3. I am not totally sure I understood your point because your comment was so confusing and scattered. But as a person who struggles with anxiety myself and who has a child with ASD who gets intense anxiety about taking any risks, the dark, etc., I am glad to have some positive advice for how to deal with it. Quite frankly, as a neuroscientist, I can tell you that the information and advice I have gotten from AE has been more useful and relevant than anything else I’ve seen. Haters gonna hate I guess.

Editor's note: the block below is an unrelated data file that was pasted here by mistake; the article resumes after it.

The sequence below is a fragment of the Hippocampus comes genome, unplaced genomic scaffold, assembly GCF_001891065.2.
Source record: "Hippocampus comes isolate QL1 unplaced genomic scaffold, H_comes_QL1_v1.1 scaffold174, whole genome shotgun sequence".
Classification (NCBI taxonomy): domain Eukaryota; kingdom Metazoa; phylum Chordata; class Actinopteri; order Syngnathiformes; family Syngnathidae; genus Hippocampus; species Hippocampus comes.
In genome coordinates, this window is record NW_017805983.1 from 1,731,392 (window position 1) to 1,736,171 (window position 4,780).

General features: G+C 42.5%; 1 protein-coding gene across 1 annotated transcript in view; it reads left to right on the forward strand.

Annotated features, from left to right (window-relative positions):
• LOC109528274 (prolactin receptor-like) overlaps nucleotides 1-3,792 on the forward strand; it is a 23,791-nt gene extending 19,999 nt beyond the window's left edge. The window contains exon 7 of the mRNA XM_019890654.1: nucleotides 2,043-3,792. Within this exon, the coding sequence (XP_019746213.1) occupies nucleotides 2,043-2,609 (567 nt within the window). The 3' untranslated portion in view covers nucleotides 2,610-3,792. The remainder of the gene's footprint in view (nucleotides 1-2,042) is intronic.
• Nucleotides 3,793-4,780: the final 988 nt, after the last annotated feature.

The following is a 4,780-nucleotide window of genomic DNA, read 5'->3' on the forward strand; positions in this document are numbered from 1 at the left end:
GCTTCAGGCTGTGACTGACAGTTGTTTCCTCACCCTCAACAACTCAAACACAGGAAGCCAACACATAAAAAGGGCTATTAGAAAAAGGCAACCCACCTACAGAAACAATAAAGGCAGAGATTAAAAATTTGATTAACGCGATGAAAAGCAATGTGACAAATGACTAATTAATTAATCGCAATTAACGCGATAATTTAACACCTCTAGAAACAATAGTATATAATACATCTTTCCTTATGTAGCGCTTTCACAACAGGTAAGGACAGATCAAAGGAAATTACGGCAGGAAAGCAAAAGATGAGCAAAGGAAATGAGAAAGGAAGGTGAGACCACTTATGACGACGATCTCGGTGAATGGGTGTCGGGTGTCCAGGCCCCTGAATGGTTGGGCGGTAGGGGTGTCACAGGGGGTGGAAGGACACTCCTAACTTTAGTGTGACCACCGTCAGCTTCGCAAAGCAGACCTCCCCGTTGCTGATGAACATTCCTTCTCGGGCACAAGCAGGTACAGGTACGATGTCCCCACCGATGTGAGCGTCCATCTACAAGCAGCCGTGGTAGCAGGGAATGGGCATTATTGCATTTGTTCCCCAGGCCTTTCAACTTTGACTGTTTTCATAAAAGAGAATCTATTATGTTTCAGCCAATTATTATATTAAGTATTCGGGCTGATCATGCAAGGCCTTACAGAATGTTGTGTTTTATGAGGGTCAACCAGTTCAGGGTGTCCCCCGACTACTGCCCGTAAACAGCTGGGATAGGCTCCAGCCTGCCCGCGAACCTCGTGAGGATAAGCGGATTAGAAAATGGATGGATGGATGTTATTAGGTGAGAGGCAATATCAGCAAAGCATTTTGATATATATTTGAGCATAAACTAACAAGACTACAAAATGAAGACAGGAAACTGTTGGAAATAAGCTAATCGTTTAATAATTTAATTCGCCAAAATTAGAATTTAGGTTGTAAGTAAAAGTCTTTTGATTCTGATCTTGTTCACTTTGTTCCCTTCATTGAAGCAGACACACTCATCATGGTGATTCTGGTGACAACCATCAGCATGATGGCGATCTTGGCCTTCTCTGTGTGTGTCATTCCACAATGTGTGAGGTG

1. Im a 51 year old woman with Aspergers and have had anxiety since my earliest memory. Anxiety has been a survival gift as well as something that has held me back at times. It definitely gives me a lens on life that at times is not true. Since reading AE and other related material, i find if i remove the causes of my defences or provide myself with a “crutch” I can get that lift off needed to launch into whatever is worrying me. Its really important not to let people make you feel ashamed of what seems like nothing to them. For instance, i HATE to meet with people or meet new people in certain ways but am fine in others. for instance, it takes a major act of God for me to go to a neighbors house and knock on the door…even thougb i know and like them…its the same way at times on the phone. If they are already outside and notice me then no big deal. wierdly enough, if i can text them in advance then they can meet me at the door or outside Or i can “warm up” a telephone call by emailing in advance. the reason I go to this level of innane detail that seems crazy even to me is that i can overcome these fears or anxieties by drilling down to the “thing” that opens me up. If I can make myself feel secure in some way or deal with the anxiety to reduce it to the level i can act. Anxiety in Aspergers doesnt go away, its the way we are built 😉 thankfully, we are really smart people who continue to learn over time and with enough practice can learn ways to find our way througb….PS…try not to deal with life by using anti-anxiety drugs…if possible. they cause their own set of problems and can layer anxiety on more anxiety.